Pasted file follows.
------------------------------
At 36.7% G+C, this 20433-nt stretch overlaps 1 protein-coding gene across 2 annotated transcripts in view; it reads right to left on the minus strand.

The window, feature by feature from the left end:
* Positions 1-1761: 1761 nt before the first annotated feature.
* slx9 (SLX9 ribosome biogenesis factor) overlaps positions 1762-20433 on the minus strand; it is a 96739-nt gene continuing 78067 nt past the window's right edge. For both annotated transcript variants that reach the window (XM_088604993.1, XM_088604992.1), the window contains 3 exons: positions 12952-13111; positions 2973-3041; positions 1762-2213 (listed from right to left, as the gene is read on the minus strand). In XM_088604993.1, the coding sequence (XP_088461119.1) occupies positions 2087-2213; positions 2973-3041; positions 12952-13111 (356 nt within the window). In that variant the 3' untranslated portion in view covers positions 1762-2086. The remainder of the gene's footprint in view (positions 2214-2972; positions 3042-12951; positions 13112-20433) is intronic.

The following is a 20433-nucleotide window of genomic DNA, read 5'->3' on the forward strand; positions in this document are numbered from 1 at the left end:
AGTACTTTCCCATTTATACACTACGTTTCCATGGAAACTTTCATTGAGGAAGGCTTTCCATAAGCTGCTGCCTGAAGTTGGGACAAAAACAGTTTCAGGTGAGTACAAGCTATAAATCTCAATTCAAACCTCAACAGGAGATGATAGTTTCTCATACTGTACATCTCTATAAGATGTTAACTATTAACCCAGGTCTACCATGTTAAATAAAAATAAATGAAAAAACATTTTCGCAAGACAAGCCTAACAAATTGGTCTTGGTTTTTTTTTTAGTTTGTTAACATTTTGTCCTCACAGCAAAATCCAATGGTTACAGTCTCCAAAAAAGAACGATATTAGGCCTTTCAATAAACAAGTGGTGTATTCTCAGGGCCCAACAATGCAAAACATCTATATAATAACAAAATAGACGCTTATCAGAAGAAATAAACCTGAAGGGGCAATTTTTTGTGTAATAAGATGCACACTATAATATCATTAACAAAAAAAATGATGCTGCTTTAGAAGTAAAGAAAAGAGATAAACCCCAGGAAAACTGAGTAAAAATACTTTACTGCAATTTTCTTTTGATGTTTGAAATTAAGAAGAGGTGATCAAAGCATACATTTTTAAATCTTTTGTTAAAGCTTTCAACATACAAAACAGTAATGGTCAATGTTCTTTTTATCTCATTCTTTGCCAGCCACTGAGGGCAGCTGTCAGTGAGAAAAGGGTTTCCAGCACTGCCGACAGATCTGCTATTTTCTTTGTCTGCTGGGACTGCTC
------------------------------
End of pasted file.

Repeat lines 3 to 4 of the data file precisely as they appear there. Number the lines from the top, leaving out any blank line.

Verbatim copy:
* Positions 1-1761: 1761 nt before the first annotated feature.
* slx9 (SLX9 ribosome biogenesis factor) overlaps positions 1762-20433 on the minus strand; it is a 96739-nt gene continuing 78067 nt past the window's right edge. For both annotated transcript variants that reach the window (XM_088604993.1, XM_088604992.1), the window contains 3 exons: positions 12952-13111; positions 2973-3041; positions 1762-2213 (listed from right to left, as the gene is read on the minus strand). In XM_088604993.1, the coding sequence (XP_088461119.1) occupies positions 2087-2213; positions 2973-3041; positions 12952-13111 (356 nt within the window). In that variant the 3' untranslated portion in view covers positions 1762-2086. The remainder of the gene's footprint in view (positions 2214-2972; positions 3042-12951; positions 13112-20433) is intronic.